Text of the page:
May 31, 2011
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Today I installed a web energy logger on a solar thermal system in Halifax. The system is in a large multi-floor residential building. The entire process took about 3 hours, which is a new record for me. The solar data logging system installed has 5 temperature sensors and a current switch to detect if the pump is on. With this setup we are able to calculate the amount of energy that the solar panels are able to extract from the sun and supply to the glycol. The data logger will provide real time data once each minute as well as log the data to a .csv file for analysis at a later time. It connects to the WEL Server (www.welserver.com) to transmit the data over the internet.
The limitation of this data logging system configuration is that it is unable to calculate how much of that energy is actually transferred to the water. Since the solar system was already installed prior to the decision to add a data logger, it does not have electronic pulse flow meters. Flow meters connected to the data logger would allow for accurate calculations of the energy supplied to residents and the savings on the buildings power bill associated with that energy. The decision to go back and install pulse flow meters will rest with the building owner.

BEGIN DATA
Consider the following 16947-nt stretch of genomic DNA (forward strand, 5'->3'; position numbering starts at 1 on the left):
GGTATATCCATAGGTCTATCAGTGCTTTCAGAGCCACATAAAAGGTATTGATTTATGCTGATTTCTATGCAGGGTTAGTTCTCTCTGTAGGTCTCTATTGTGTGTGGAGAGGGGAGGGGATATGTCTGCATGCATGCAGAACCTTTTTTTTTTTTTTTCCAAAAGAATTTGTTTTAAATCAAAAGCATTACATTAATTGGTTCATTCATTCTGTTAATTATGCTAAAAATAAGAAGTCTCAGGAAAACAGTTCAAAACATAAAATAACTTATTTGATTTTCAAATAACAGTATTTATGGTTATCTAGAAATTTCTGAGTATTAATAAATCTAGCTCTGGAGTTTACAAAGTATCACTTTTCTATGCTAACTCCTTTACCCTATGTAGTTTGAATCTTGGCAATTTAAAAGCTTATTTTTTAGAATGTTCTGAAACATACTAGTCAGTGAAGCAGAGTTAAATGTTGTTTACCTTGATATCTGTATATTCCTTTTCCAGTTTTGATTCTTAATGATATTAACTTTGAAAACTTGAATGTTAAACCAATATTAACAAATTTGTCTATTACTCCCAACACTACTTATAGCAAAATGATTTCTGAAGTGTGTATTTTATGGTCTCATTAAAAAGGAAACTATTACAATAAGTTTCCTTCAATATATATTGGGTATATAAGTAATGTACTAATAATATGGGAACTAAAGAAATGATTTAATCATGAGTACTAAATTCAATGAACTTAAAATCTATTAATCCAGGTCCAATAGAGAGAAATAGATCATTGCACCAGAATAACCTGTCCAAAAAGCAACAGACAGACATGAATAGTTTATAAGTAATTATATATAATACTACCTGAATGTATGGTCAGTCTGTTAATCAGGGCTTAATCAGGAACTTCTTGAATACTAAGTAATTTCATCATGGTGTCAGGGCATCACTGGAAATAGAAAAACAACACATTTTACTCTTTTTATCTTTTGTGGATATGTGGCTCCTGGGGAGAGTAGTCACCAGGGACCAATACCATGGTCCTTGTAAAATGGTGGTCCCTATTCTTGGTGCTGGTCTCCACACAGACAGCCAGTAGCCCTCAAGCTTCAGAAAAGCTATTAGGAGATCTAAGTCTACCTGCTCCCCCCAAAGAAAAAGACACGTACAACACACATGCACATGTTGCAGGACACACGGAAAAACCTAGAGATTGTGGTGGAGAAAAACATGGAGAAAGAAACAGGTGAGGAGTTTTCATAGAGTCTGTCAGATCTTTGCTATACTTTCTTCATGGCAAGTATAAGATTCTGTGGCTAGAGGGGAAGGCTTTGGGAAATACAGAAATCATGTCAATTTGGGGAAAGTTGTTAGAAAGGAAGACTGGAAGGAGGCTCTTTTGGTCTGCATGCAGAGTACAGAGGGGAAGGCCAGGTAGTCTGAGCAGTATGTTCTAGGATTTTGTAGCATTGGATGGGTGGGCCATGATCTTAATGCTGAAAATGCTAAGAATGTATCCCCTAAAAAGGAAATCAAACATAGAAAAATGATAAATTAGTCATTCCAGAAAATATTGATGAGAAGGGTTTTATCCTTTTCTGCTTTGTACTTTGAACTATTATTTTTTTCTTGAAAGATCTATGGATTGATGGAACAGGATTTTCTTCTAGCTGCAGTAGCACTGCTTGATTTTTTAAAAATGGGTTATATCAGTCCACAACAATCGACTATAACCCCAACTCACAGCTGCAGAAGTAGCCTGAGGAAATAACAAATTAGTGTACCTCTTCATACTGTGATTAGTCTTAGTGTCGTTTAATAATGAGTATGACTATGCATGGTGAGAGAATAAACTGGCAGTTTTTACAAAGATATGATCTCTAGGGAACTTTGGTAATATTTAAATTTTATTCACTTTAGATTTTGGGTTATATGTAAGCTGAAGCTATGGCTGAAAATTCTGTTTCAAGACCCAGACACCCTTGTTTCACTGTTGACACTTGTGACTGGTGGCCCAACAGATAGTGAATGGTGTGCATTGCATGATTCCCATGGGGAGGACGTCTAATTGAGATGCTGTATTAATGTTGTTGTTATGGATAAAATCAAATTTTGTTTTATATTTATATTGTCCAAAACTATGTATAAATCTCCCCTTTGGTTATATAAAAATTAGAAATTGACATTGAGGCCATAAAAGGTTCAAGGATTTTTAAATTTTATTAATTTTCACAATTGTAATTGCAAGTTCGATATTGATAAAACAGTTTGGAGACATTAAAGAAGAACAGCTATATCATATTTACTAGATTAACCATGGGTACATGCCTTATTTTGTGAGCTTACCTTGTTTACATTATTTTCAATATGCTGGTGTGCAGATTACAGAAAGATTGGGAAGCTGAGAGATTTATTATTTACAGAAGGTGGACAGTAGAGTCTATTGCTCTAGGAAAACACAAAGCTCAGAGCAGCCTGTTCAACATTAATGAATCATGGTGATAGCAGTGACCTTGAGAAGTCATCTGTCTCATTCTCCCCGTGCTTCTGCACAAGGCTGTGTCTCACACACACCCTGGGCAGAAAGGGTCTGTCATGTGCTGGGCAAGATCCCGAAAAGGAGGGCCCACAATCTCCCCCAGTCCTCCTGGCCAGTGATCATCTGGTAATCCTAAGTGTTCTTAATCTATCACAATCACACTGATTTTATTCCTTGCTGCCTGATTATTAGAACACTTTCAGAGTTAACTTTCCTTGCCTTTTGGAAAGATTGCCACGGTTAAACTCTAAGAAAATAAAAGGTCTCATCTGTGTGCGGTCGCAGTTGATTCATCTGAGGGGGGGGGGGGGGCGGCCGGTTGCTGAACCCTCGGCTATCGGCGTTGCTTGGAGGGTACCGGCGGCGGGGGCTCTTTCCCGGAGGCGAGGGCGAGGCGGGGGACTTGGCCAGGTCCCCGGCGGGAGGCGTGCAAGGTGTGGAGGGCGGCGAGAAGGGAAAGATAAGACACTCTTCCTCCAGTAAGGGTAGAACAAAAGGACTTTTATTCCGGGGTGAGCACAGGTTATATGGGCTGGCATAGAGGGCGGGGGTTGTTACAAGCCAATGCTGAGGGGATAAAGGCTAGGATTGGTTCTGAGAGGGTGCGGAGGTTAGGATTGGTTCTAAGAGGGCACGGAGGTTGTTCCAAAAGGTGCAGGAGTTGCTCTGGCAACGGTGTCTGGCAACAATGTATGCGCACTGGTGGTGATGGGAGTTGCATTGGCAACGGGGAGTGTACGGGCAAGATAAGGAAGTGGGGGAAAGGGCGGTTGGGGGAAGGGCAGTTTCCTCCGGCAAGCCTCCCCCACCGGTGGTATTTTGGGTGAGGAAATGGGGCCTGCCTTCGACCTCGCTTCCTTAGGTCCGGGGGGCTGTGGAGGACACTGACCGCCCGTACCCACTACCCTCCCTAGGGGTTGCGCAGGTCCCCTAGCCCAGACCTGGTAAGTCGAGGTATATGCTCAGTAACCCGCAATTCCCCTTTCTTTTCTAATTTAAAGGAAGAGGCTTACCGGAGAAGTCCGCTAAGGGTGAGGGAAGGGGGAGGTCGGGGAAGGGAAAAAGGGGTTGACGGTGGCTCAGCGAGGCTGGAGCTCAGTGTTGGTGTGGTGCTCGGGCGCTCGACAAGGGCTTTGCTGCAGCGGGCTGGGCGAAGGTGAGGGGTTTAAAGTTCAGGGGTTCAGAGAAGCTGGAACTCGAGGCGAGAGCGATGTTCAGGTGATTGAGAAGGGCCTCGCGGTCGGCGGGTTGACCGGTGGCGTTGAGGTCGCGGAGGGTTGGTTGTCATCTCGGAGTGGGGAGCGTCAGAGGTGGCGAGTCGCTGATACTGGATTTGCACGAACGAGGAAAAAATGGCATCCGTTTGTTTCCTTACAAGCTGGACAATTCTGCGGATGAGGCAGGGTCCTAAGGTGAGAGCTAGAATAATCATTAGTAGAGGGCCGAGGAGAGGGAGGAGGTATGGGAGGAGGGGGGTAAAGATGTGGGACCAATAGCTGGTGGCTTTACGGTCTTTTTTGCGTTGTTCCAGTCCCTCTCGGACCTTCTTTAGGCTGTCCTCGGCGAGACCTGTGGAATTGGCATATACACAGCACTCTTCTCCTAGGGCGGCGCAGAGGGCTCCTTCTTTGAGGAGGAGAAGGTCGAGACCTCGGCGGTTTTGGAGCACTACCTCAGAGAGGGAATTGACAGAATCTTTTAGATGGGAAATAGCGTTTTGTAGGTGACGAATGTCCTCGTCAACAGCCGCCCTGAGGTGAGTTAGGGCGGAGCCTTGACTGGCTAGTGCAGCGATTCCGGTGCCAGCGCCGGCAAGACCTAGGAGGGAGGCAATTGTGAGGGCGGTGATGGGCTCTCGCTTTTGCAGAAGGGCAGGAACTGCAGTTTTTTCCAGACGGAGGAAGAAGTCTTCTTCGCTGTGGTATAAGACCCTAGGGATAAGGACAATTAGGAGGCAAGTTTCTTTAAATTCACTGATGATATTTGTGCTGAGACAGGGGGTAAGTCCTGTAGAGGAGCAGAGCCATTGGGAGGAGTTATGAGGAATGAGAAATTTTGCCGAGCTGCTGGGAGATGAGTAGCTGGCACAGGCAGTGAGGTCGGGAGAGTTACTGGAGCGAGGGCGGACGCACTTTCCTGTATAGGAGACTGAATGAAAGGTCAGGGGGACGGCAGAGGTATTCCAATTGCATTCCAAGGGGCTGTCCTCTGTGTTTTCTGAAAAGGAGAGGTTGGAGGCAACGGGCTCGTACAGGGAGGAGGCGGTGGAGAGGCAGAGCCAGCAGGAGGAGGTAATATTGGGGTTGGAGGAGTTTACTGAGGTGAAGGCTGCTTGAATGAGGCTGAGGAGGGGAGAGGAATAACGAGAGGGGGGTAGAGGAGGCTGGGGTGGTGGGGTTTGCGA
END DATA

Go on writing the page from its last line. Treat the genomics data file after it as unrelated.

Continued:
May 30, 2011
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Today I received my LEED Green Associate credential! I passed my exam on Friday and today the Green Building Certification Institute officially delivered my recognition. I am now allowed to use the LEED Green Associate title in my email signature and on business cards.
LEED stands for Leadership in Energy and Environmental Design. The Green Associate credential denotes a basic knowledge of green building practices and principles and LEED. I spent close to a month studying for the exam and was thrilled to pass on the first try.
LEED Green Associate represents the first tier of three available:
1) LEED Green Associate
2) LEED AP with specialty
3) LEED Fellow